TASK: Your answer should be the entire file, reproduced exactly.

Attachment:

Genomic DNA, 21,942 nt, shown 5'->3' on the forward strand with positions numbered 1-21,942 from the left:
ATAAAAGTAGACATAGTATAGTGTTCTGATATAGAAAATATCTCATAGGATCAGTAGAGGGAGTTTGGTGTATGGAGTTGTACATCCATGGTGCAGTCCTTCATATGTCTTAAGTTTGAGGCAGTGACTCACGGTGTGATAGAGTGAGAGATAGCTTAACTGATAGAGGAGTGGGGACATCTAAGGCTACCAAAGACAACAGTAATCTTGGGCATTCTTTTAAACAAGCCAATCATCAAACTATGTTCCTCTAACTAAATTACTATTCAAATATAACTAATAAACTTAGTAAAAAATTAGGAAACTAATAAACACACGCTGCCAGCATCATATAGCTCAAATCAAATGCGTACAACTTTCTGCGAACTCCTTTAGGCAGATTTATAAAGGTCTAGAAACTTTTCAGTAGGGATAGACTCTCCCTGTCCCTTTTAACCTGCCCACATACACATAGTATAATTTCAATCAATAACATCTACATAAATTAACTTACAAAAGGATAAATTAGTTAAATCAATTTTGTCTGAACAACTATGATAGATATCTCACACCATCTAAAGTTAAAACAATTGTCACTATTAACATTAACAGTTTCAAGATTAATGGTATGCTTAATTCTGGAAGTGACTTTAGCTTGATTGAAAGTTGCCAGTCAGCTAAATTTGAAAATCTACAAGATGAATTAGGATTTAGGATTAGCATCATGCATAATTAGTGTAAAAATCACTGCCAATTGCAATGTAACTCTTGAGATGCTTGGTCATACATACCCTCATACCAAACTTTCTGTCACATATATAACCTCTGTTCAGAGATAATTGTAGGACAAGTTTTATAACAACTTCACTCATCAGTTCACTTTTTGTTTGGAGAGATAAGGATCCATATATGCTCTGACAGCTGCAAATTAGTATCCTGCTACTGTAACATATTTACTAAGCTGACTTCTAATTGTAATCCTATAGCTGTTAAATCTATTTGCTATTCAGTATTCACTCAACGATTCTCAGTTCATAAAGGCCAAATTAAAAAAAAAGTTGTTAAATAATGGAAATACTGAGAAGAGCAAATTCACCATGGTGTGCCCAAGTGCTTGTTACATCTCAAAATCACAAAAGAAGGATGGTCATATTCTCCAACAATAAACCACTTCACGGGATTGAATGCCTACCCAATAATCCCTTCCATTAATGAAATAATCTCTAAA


Genomic DNA, 21,942 nt, shown 5'->3' on the forward strand with positions numbered 1-21,942 from the left:
ATAAAAGTAGACATAGTATAGTGTTCTGATATAGAAAATATCTCATAGGATCAGTAGAGGGAGTTTGGTGTATGGAGTTGTACATCCATGGTGCAGTCCTTCATATGTCTTAAGTTTGAGGCAGTGACTCACGGTGTGATAGAGTGAGAGATAGCTTAACTGATAGAGGAGTGGGGACATCTAAGGCTACCAAAGACAACAGTAATCTTGGGCATTCTTTTAAACAAGCCAATCATCAAACTATGTTCCTCTAACTAAATTACTATTCAAATATAACTAATAAACTTAGTAAAAAATTAGGAAACTAATAAACACACGCTGCCAGCATCATATAGCTCAAATCAAATGCGTACAACTTTCTGCGAACTCCTTTAGGCAGATTTATAAAGGTCTAGAAACTTTTCAGTAGGGATAGACTCTCCCTGTCCCTTTTAACCTGCCCACATACACATAGTATAATTTCAATCAATAACATCTACATAAATTAACTTACAAAAGGATAAATTAGTTAAATCAATTTTGTCTGAACAACTATGATAGATATCTCACACCATCTAAAGTTAAAACAATTGTCACTATTAACATTAACAGTTTCAAGATTAATGGTATGCTTAATTCTGGAAGTGACTTTAGCTTGATTGAAAGTTGCCAGTCAGCTAAATTTGAAAATCTACAAGATGAATTAGGATTTAGGATTAGCATCATGCATAATTAGTGTAAAAATCACTGCCAATTGCAATGTAACTCTTGAGATGCTTGGTCATACATACCCTCATACCAAACTTTCTGTCACATATATAACCTCTGTTCAGAGATAATTGTAGGACAAGTTTTATAACAACTTCACTCATCAGTTCACTTTTTGTTTGGAGAGATAAGGATCCATATATGCTCTGACAGCTGCAAATTAGTATCCTGCTACTGTAACATATTTACTAAGCTGACTTCTAATTGTAATCCTATAGCTGTTAAATCTATTTGCTATTCAGTATTCACTCAACGATTCTCAGTTCATAAAGGCCAAATTAAAAAAAAAGTTGTTAAATAATGGAAATACTGAGAAGAGCAAATTCACCATGGTGTGCCCAAGTGCTTGTTACATCTCAAAATCACAAAAGAAGGATGGTCATATTCTCCAACAATAAACCACTTCACGGGATTGAATGCCTACCCAATAATCCCTTCCATTAATGAAATAATCTCTAAA